Some days it seems like everything has gluten in it. If it doesn’t include wheat as an obvious ingredient, some other gliadin derivative or malt is listed. If you are intolerant of, have an allergy to or suffer from the effects of ingesting wheat, gluten takes everyday eating out of the mainstream, especially if breakfast means a quick drive-through at Tim Horton’s. Gluten is used as a binding agent to prevent crumbling, much like the reason eggs were added back in the pre-industrial age of cookery.
People who have Celiac disease cannot breakdown wheat or products that contain gluten, the protein derived from wheat. Its sticky undigested mass clings to the intestinal walls where it rots and clogs the absorptive surface. Not only does this glue-like substance block toxins inside the body, it also prevents protein, fat, carbohydrates, vitamins and minerals from being absorbed.
Effects of Gluten
A little bit does matter. Other than the discomfort of bloating, diarrhea, cramps, the presence of gluten also causes anemia, weight loss, fatigue, and irritability. Aside from these unpleasant physical results, cheating on the gluten-free diet adds a little gluten here and there until a hard lumpy mass has accumulated in the intestine. Surgery is necessary to remove the permanently damaged piece. Eventually, when there is no more intestine to remove, a colostomy bag is installed. The damage doesn’t stop here; other conditions can develop from the toxins that are stuck inside the body.
Why are People Intolerant of Wheat?
You have to wonder why so many people have food allergies. If whole grains promote health, why are so many people inheriting the tendency that prevents them from absorbing its grainy goodness? Wheat intolerance has become so prevalent that major grocery store chains devote entire aisles to gluten-free products; gluten-free bakeries populate the downtown core; and gluten-free menu selections sprout within the food and beverage industry.
Celiac Disease and Candy Culture
People who have Celiac disease cannot pick up a candy bar on the fly and wolf it down. One misguided Cadbury crème egg can cause a whole night of cramping, bloating and crying. If the print is so small that the ingredients are illegible, it is better to forego the likelihood of adding gluten to the next x-ray. Children afflicted with Celiac disease can suffer intermittent painful celiac reactions during Halloween, Christmas, Valentine’s Day, Easter and birthdays celebrations. Each episode adds a little more glue to the inside of the intestine. One small gift of candy proves how much harm a little gluten-based additive can be and how prevalent they are in snack foods.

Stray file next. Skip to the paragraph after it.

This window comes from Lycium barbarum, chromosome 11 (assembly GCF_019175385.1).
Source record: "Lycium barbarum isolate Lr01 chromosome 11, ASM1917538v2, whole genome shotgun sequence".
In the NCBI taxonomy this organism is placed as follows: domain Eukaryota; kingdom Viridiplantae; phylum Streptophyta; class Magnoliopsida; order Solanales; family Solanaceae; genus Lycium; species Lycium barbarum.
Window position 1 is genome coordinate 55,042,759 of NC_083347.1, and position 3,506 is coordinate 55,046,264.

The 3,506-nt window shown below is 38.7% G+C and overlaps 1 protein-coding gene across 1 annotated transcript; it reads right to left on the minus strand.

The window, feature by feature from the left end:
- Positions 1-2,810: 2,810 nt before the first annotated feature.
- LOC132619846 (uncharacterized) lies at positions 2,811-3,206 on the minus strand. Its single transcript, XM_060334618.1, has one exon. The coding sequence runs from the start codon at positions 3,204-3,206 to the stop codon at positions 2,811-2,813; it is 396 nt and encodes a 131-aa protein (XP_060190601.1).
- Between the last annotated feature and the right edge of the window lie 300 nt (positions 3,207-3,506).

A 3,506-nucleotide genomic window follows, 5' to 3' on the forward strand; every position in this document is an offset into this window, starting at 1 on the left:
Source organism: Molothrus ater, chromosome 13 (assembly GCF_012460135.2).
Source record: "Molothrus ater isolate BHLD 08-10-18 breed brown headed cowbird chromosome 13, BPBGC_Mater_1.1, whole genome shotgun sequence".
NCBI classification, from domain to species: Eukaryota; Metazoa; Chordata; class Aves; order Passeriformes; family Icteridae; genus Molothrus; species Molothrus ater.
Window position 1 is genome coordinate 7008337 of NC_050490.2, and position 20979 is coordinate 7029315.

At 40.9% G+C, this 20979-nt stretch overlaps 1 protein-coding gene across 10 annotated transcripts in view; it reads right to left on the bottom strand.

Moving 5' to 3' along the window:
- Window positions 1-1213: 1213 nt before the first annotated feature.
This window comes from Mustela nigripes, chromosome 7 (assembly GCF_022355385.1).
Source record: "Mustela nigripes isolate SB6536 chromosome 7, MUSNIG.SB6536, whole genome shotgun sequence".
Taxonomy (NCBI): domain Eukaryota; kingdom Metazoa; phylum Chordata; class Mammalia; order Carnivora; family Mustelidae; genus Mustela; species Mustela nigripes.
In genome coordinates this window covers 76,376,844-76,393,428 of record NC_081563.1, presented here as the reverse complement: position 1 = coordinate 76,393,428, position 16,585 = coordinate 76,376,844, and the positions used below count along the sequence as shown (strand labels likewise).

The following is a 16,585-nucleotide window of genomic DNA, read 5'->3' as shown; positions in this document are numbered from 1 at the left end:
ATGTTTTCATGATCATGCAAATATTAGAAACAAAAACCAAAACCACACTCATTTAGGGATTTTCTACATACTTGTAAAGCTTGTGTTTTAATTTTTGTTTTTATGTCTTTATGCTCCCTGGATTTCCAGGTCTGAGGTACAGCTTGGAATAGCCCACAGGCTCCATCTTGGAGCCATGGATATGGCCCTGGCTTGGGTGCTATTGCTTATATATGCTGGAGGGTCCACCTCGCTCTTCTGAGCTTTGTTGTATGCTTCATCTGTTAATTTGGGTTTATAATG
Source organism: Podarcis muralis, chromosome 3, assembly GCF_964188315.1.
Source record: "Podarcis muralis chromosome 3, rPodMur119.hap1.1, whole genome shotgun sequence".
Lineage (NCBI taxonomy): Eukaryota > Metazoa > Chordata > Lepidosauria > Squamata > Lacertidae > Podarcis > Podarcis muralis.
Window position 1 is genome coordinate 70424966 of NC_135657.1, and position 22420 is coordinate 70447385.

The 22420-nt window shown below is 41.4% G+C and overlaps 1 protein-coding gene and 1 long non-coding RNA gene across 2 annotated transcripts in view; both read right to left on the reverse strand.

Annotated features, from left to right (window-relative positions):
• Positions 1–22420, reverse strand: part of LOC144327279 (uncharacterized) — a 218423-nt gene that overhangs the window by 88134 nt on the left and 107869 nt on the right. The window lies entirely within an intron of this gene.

Reading Labels is Mandatory
Gluten is also found in other grains: rye, barley, and triticale (a hybrid of wheat and rye). Oats are safe as long as they are not packaged in an environment that also processes wheat, rye or barley. Seemingly innocent sauces like Worcestershire, soy and barbeque have wheat starch in their mixture. Most meatballs and hamburger patties are made with wheat flour. The only kind of hot dogs that are wheat-free are Butterball turkey wieners. Even some brands of ketchup contain wheat. Some rice crackers have wheat in them while others do not. Just when you find a wheat-free breakfast cereal, the company changes the ingredients and suddenly starts adding wheat. What was safe one week is not necessarily so at the next time of purchase.
Simply substituting rice flour doesn’t always work. Rice flour is stickier; cookies don’t slide off the pan as easily and can rip during the lift. Muffins and quick breads don’t rise as well because it is the combination of wheat flour, baking soda and baking powder that instigates the rise.
My son was born with Celiac disease. It has been a labour of love learning how to eliminate wheat from traditional family recipes. A lot of trial and error has produced a great cookie recipe library, tasty muffins, fluffy tea biscuits and an edible pie crust. Adding a tablespoon of apple cider vinegar to most dough mixes often helps it to rise. We have discovered that stuffing can be made with cooked rice and ground up mushrooms instead of bread crumbs and the layers in lasagne don’t have to be pasta-based. Pizza crust can be made out of flattened mashed potatoes and pumpkin pie doesn’t even need a shell to cook. We are working on a bread recipe which is by far, the biggest challenge yet. Thinking outside the box has an entirely new meaning now.
Fortunately, a lot of support, recipes and resources are available. A helpful place to start is www.celiac.ca, the Canadian Celiac Association website. If you have any tips to share, please add them here at www.yogaflavoredlife.com.